NOW! Jakarta speaks to Ibu Giok Hartono and Avip Priatna of The Resonanz Music Studio, who share about the musical arts in Jakarta and Indonesia.

For those of you keyed into Indonesia’s music world, there will be names that you know. Avip Priatna (AP) is certainly one of them, a highly celebrated conductor, and Director of The Resonanz Music Studio. However, there is also a lady behind the scenes, a passionate supporter of the arts who has helped to create this portfolio of musical genius, boosting Indonesia’s classical music scene enormously: Ibu Giok Hartono (GH).

I have been lucky enough to go to many fantastic concerts organised by this amazing duo: Avip out in front of the orchestras and choirs; and Ibu Giok Hartono organising and inspiring off-stage.  Here I am lucky enough to speak to both of these key figures in Jakarta’s cultural scenes, as they share what it means grow, uplift and develop the arts.

AGS: I love what you’ve done. You have a wonderful portfolio of musical talent across the Jakarta Concert Orchestra, the Batavia Madrigal Singers, the Rezonance Childrens Choir and the supporting facilities you’ve developed. How did it all start? Whose idea was it and how did it develop? 

GH: Well of course it was Avip’s idea for the Madrigal Singers. He had this group of singers from university and he started to build it until it became so famous! But for the children’s choir, it started with some companies that wanted to hire a children’s choir, but we didn’t have a children’s choir at that time. But my grandchildren love singing and they were studying and learning singing from Pak Avip. And so we decided, why not?  We invited some of their friends to join and from this, the children’s choir got started.  


AGS: So Avip, you are the originator of the idea for The Madrigal Singers and the Jakarta Concert Orchestra. But how did you actually get it started? It is such a huge undertaking.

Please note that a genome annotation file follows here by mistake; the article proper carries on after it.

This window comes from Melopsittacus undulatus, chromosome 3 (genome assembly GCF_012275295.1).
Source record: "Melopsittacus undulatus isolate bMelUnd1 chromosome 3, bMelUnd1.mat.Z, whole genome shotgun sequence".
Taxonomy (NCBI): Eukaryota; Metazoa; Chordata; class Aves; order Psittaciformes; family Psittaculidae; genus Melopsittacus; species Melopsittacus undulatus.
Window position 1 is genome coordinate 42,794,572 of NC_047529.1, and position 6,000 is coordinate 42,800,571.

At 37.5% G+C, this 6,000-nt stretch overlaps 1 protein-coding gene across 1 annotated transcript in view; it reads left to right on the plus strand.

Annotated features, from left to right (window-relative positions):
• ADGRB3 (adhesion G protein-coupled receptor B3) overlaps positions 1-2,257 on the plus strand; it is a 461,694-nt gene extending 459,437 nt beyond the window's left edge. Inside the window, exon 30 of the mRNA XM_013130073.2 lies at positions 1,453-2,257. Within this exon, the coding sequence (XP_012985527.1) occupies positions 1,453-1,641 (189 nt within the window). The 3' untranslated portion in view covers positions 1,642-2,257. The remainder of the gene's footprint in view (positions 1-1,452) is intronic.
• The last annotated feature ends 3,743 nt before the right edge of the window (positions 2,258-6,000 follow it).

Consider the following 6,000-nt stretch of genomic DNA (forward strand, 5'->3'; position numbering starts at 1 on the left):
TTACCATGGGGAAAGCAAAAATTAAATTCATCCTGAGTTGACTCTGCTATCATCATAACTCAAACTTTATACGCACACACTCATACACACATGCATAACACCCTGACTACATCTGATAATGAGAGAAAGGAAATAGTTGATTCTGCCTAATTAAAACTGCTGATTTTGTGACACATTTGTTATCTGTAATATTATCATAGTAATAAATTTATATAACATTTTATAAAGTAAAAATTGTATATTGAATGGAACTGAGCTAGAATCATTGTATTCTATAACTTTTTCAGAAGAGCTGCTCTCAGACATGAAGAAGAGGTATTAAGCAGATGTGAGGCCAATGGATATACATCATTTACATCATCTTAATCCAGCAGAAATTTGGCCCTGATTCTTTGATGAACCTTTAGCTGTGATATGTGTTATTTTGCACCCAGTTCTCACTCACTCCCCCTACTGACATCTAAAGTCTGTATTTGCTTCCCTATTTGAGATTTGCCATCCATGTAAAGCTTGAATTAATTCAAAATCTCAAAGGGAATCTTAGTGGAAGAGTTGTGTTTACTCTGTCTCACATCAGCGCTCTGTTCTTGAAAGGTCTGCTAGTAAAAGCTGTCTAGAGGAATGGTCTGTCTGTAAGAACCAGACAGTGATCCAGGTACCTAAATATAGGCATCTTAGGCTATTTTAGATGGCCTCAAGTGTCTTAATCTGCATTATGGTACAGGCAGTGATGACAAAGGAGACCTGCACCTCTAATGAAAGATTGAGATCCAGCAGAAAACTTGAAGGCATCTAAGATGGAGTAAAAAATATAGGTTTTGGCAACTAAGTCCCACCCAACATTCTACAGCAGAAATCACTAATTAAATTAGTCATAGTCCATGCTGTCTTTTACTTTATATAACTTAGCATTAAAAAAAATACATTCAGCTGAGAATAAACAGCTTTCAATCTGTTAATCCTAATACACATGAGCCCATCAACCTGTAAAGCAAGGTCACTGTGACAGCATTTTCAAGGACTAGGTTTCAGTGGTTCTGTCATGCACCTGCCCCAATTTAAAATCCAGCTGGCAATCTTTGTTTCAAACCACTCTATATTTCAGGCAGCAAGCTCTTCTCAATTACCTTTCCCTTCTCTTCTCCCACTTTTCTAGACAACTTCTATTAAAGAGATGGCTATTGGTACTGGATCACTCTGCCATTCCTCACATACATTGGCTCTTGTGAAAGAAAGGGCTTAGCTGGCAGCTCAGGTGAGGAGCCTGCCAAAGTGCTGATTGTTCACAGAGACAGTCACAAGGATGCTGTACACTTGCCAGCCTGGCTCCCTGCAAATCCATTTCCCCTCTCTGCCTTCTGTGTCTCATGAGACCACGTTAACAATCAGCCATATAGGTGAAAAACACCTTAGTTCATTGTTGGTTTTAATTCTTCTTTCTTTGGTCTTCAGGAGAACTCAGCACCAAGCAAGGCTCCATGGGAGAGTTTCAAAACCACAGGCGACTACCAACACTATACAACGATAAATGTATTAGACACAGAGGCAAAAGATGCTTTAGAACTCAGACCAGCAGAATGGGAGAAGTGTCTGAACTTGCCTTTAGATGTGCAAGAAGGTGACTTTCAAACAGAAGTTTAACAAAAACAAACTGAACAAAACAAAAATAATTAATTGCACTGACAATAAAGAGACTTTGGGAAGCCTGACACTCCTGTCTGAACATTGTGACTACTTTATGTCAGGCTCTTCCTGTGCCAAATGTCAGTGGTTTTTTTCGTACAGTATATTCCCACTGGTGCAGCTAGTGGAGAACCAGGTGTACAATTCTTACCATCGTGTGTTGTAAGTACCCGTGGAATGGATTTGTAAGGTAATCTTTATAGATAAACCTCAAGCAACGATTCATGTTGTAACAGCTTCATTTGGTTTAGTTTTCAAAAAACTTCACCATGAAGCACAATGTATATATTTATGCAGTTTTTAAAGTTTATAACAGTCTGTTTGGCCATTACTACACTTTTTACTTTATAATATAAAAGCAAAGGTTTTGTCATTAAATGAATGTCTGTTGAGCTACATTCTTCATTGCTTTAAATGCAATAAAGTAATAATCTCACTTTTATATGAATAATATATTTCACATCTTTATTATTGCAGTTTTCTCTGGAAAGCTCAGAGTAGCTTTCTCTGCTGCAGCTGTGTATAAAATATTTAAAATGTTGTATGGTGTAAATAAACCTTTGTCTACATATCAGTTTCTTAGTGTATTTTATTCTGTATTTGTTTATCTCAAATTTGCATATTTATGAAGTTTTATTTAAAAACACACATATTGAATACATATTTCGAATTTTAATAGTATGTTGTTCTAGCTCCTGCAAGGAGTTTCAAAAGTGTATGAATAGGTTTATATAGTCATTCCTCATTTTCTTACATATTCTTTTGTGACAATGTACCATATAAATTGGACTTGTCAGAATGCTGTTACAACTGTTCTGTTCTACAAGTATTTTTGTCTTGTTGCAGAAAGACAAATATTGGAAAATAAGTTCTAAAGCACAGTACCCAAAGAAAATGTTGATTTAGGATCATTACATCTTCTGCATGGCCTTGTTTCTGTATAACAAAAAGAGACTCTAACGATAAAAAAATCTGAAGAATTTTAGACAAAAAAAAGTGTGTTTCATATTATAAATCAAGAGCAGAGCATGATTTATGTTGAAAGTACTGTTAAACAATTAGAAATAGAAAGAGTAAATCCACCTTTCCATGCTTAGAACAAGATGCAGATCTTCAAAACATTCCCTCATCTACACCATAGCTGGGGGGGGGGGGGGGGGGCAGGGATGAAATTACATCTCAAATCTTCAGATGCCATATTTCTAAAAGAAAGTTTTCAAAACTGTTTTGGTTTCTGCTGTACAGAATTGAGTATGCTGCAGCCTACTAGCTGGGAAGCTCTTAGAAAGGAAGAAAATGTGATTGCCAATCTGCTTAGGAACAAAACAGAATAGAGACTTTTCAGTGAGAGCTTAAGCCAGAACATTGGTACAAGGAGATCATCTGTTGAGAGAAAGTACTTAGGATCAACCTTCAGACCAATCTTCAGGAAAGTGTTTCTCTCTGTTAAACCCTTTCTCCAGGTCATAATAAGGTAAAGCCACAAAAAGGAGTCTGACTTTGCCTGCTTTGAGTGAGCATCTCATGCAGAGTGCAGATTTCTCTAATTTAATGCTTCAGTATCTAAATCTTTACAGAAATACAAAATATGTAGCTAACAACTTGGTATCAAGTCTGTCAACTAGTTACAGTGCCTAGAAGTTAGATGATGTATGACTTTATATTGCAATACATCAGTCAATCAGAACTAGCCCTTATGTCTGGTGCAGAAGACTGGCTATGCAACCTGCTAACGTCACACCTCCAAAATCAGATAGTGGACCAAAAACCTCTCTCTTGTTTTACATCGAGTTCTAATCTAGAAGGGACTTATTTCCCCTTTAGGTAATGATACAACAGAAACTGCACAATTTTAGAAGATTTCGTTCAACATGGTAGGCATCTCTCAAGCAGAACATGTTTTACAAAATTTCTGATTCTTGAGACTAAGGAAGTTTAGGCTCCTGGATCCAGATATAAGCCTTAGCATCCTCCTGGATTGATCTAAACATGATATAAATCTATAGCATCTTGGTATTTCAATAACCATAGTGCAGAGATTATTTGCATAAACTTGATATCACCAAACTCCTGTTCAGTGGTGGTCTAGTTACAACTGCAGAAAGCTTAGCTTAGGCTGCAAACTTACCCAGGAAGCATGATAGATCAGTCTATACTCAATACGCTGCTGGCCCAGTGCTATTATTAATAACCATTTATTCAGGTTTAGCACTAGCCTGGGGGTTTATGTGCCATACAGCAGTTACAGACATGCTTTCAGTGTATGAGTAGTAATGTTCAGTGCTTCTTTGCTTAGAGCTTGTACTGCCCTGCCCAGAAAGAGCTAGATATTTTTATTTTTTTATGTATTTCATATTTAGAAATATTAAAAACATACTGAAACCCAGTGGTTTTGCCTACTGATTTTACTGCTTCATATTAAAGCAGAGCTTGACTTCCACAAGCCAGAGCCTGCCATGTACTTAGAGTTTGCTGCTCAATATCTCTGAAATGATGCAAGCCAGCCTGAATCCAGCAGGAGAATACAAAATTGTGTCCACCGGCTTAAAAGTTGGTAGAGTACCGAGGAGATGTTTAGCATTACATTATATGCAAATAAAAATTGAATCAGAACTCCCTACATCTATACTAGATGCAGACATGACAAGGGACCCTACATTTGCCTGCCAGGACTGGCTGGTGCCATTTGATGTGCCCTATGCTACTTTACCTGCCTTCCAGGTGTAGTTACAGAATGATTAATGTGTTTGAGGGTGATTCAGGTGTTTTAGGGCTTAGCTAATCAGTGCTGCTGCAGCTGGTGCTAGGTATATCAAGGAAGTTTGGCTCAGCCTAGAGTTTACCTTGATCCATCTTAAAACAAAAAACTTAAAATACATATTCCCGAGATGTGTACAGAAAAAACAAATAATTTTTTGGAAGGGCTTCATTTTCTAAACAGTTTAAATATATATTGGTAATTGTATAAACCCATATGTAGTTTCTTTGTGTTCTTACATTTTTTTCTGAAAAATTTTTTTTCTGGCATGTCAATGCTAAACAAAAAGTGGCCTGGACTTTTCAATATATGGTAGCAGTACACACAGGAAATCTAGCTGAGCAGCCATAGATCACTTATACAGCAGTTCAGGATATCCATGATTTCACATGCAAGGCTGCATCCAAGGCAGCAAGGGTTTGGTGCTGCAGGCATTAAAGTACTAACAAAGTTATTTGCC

AP:  This is actually my dream. It was my dream when I studied in Vienna, and at the time, I also conducted the University Choir, and I watched so many good choirs there, which were at a very, very high standard. Of course, at that time, our standards were not there yet, and my dream was that I wanted to have a choir of that quality: consistent with the program that they have, with regular concerts and regular performances. Their repertoire is very challenging.

Then at the same time, my friends, who just finished studying at the Catholic University in Bandung, moved to Jakarta and wanted to continue singing in a choir. So, they asked me to make a new choir in the city that they could join. Since this was our dream, we met, and we just made a new choir, starting with a very small group. It was only twelve people. At first, we named it Batavia, the old name for Jakarta. And then with the same impression that our songs were more classical, more Renaissance music from the 16th and 17th centuries, we named it the Madrigal Singers. In the first concert that we had, we performed in English. 

This is the history of the choir. And later when I finished my study in Vienna in 1999, I felt that 12 singers were not enough, so we opened auditions to the public, not only the alumni of the Parahayangan University Choir. Since then we almost have a hundred singers. 

In 1999, I also met Ibu Giok Hartono. She also had a dream to have an orchestra, so together we founded The Jakarta Concert Orchestra — at the time it was called The Jakarta Chamber Orchestra as it start with less than 30 players. After seven or eight years, we began playing repertoires that required more players, like symphonies, that’s why we changed the name: it became a concert orchestra. Now, it’s not only classical music that we play, we wanted to make the orchestra more flexible with a repertoire that included Indonesian music that we arranged for a symphony orchestra performance.

That’s why we choose the name concert, meaning that the repertoire is very flexible, not only classical but popular music, adding variety. And then me and Ibu tried to spread to our fans, not only classical music, but also other genres of music. That’s why in our program, in a year we have three concerts: one for classical, then one for only Indonesian composers. And the last is very light, like movie themes or maybe like Queen. 


AGS: That has been a very successful model. I went to the Queen, the Beatles and the Hollywood movies concerts and people were absolutely delighted by that. And I think probably the same people who like your classical concerts? They transfer with you because of your style, it’s very well done. 

But, you make it sound very simple. “We started with 12 people, we’ve added more.” Expansion needs funding! That’s the bit of the development which is the most difficult, isn’t it? When you try to recruit good people, how do you get them? How do you get them paid when you haven’t developed your reputation yet?  This is where sponsorship, or patronage, has to come in, I imagine.